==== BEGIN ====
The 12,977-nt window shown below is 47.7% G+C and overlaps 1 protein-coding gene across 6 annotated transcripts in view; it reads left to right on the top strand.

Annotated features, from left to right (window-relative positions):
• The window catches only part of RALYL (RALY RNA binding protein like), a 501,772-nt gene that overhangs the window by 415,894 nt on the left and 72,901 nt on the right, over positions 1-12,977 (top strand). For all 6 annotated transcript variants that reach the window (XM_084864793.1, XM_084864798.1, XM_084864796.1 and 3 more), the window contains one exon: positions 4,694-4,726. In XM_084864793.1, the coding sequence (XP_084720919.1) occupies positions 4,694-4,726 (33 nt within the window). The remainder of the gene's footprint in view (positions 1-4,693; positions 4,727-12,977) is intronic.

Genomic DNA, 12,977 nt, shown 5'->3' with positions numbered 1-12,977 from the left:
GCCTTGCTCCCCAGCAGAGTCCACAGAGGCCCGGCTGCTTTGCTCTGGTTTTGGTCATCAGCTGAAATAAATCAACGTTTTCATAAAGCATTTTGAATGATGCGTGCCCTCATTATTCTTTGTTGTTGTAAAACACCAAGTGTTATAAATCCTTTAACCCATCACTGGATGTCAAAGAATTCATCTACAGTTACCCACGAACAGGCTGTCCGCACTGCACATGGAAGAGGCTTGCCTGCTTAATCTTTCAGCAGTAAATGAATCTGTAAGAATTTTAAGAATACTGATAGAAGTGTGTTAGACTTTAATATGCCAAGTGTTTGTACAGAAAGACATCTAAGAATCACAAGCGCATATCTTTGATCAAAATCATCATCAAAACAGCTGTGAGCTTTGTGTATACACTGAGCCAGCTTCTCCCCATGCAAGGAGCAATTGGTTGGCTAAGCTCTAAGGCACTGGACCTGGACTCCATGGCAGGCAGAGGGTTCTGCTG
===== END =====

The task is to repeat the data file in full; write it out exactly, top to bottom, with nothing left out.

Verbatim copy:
The 12,977-nt window shown below is 47.7% G+C and overlaps 1 protein-coding gene across 6 annotated transcripts in view; it reads left to right on the top strand.

Annotated features, from left to right (window-relative positions):
• The window catches only part of RALYL (RALY RNA binding protein like), a 501,772-nt gene that overhangs the window by 415,894 nt on the left and 72,901 nt on the right, over positions 1-12,977 (top strand). For all 6 annotated transcript variants that reach the window (XM_084864793.1, XM_084864798.1, XM_084864796.1 and 3 more), the window contains one exon: positions 4,694-4,726. In XM_084864793.1, the coding sequence (XP_084720919.1) occupies positions 4,694-4,726 (33 nt within the window). The remainder of the gene's footprint in view (positions 1-4,693; positions 4,727-12,977) is intronic.

Genomic DNA, 12,977 nt, shown 5'->3' with positions numbered 1-12,977 from the left:
GCCTTGCTCCCCAGCAGAGTCCACAGAGGCCCGGCTGCTTTGCTCTGGTTTTGGTCATCAGCTGAAATAAATCAACGTTTTCATAAAGCATTTTGAATGATGCGTGCCCTCATTATTCTTTGTTGTTGTAAAACACCAAGTGTTATAAATCCTTTAACCCATCACTGGATGTCAAAGAATTCATCTACAGTTACCCACGAACAGGCTGTCCGCACTGCACATGGAAGAGGCTTGCCTGCTTAATCTTTCAGCAGTAAATGAATCTGTAAGAATTTTAAGAATACTGATAGAAGTGTGTTAGACTTTAATATGCCAAGTGTTTGTACAGAAAGACATCTAAGAATCACAAGCGCATATCTTTGATCAAAATCATCATCAAAACAGCTGTGAGCTTTGTGTATACACTGAGCCAGCTTCTCCCCATGCAAGGAGCAATTGGTTGGCTAAGCTCTAAGGCACTGGACCTGGACTCCATGGCAGGCAGAGGGTTCTGCTG